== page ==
Home | Page 3 | Index Page

Gallery L

I C U - LOL :)

Electronic Communication Destroying Writing Skills

By James Donahue

While there a lot of excellent writers posting well thought articles and even books on line, there has been a noticeable deterioration of writing, spelling and communication skills appearing on popular mass communication sites like Facebook and Twitter.

As a former newspaper and book writer and editor, and English Literature and journalism as major subjects in my college studies, I have been especially sensitive to poorly written sentences, spelling errors, and most horrible of all, the substitution of letters for whole words.

There has, in fact, developed a whole vocabulary of letter combinations that have "coded" meanings to the young people "in the loop" but leave the rest of us scratching our heads when we see them.

Some of the "slang" expressions are relatively easy to translate. For example, BRB means "I will be right back," or CU for "I will see you." Then there is the common LOL which means "laugh out loud." But when it comes to some of the other terms like BTW, idk,1o1 or ayk, most of us are left in the dark. There are entire internet jargon dictionaries on the web to assist in translating this new language.

A recent report in BBC News noted that because the Internet is global, with an estimated 4.5 billion web pages now available to read in many languages, it is having an effect on the English language, which is the most common language being used.

The story said some linguists are predicting that within 10 years English will dominate the Internet, but it will have evolved in forms very different to what we recognize as English today.

Unlike the United States, where most people learn only English in school, except in states where Spanish is commonly used, children in many other parts of the world learn English as a second language. Thus when on line, they can easily communicate with other non-native writers by using English. But what is happening among all of the younger chat room and text users is that they are less concerned about proper grammar and spelling, and turn, instead to a common form of phonics to create the words in their messages.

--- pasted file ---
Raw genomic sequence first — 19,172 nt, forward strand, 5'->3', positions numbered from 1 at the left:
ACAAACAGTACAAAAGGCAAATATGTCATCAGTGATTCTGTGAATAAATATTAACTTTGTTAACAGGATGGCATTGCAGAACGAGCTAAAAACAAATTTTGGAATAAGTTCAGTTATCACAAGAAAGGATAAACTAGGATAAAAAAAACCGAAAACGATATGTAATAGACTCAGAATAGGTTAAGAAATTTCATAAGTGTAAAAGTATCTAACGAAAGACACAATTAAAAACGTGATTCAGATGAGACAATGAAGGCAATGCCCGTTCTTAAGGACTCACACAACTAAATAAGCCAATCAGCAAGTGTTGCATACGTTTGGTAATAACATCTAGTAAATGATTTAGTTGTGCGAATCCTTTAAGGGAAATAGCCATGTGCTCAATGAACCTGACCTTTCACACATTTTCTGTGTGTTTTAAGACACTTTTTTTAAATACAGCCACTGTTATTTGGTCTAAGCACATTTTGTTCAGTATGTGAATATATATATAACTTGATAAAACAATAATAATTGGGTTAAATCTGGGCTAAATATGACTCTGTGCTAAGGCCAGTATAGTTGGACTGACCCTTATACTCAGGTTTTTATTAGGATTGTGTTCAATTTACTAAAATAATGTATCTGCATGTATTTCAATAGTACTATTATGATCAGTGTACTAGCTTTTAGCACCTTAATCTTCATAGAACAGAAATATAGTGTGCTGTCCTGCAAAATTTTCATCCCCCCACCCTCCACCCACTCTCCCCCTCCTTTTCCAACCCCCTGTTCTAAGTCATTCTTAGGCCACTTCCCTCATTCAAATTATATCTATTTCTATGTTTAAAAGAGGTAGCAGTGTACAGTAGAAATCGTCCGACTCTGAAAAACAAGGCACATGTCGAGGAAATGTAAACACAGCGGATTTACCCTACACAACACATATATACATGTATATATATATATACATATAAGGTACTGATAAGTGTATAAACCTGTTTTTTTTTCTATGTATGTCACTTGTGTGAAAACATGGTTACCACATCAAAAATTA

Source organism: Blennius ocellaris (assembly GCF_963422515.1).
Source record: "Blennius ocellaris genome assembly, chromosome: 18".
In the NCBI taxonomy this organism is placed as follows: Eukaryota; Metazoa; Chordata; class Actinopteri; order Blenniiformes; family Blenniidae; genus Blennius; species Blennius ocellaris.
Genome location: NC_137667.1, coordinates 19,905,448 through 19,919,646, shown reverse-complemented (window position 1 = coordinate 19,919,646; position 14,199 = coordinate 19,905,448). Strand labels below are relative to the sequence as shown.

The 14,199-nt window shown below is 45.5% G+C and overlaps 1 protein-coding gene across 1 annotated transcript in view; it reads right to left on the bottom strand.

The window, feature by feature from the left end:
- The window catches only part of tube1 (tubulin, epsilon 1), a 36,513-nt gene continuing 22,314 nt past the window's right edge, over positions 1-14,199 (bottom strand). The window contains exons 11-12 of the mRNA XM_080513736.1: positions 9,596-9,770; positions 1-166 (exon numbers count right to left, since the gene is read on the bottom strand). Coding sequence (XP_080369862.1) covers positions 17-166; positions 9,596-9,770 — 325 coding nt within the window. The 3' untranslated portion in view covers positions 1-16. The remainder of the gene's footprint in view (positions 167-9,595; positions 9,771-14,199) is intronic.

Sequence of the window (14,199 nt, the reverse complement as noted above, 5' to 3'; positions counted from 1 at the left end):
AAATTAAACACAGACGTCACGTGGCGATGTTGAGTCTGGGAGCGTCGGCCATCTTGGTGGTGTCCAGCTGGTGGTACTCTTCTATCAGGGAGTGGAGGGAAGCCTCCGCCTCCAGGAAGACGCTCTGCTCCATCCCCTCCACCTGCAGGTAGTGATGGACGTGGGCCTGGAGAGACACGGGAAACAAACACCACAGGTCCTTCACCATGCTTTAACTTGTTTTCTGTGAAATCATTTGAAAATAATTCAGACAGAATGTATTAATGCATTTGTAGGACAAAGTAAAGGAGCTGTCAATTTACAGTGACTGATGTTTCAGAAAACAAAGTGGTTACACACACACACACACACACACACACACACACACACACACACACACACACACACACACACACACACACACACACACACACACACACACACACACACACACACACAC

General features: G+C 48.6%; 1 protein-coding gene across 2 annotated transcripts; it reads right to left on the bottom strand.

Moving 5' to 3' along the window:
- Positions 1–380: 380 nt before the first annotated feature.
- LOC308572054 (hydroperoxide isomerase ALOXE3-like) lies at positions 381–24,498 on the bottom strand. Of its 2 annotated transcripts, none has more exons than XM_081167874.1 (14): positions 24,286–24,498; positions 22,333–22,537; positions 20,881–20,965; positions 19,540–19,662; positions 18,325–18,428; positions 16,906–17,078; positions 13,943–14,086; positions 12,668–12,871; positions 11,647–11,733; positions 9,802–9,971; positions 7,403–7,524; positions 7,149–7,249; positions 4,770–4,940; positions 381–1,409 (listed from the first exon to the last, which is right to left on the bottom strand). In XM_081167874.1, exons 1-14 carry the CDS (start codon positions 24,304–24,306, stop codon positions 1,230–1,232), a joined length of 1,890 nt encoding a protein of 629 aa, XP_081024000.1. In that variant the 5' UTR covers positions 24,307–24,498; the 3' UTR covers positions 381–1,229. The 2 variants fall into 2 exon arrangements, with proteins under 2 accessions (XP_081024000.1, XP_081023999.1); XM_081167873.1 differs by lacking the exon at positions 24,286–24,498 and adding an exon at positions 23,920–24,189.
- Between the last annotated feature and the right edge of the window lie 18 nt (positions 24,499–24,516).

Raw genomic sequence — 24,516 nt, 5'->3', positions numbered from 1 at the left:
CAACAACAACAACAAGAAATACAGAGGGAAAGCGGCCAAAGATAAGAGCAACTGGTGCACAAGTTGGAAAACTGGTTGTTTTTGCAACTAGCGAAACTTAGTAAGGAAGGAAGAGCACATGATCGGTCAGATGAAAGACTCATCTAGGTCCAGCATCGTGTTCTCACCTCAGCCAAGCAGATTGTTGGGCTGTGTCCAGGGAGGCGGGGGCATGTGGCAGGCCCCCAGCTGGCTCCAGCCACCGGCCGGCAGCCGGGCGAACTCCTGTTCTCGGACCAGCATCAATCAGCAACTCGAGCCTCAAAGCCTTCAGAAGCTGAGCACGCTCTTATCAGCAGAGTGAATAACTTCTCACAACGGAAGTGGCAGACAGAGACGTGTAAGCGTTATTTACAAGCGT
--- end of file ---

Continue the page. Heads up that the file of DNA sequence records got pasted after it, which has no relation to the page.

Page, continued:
Unless they are using Skype or Yahoo Messenger to communicate verbally, these people also are not concerned about accents. They just have to connect their words in a form of English, and the message can be received and understood by most of the Internet users anywhere in the world.

There is something exciting about this international means of communicating. For example some years ago, when Yahoo offered a variety of chat rooms for people with a wide range of interests, I managed to have interesting conversations with people in places like China, Mexico, and even the South Pole. That kind of global communication has obviously been a key to a growing international understanding that people all over the world are just like us. It has helped me come to the conclusion that there is no reason ever to go to war with other nations because of boundary or ideological differences. Once you have an Internet friend in Iran, or China, or Russia, the thought of ever going to war against that person’s country becomes an abhorrent thought. Who can ever shoot at someone you consider a friend?

As a student of the English language, however, I mourn the invasion of good writing skills. I notice that many Internet stories and newspaper articles are showing spelling and grammar errors. I even see them in the floating news banners at the bottom of the screen when watching CNN or Fox News stations. Sometimes I feel the impulse to come out of retirement and go to the aid of these various contemporary writers who are obviously so caught up in the rush of getting their jobs done, they don’t have time to run spell-checks or grammar checks on the text they are producing.

I have been an ardent book worm since the day I walked into the library in my home town and was introduced to the excitement of reading good stories. My father was a science fiction buff and kept a stack of paperback books in his bedroom closet. Once I discovered them, I too grew to love science fiction. I soon turned to great literature, and once in college, majored in English Literature, and earned enough credits in American Literature that I could have chosen that field as a minor.

After years of writing and editing the English language, I am sensitive to correct grammar and spelling, and especially enjoy a well-written story. While I am happy to see a growing trend toward an international language because of the Internet, I think I will surely miss the great literature we have enjoyed for so long.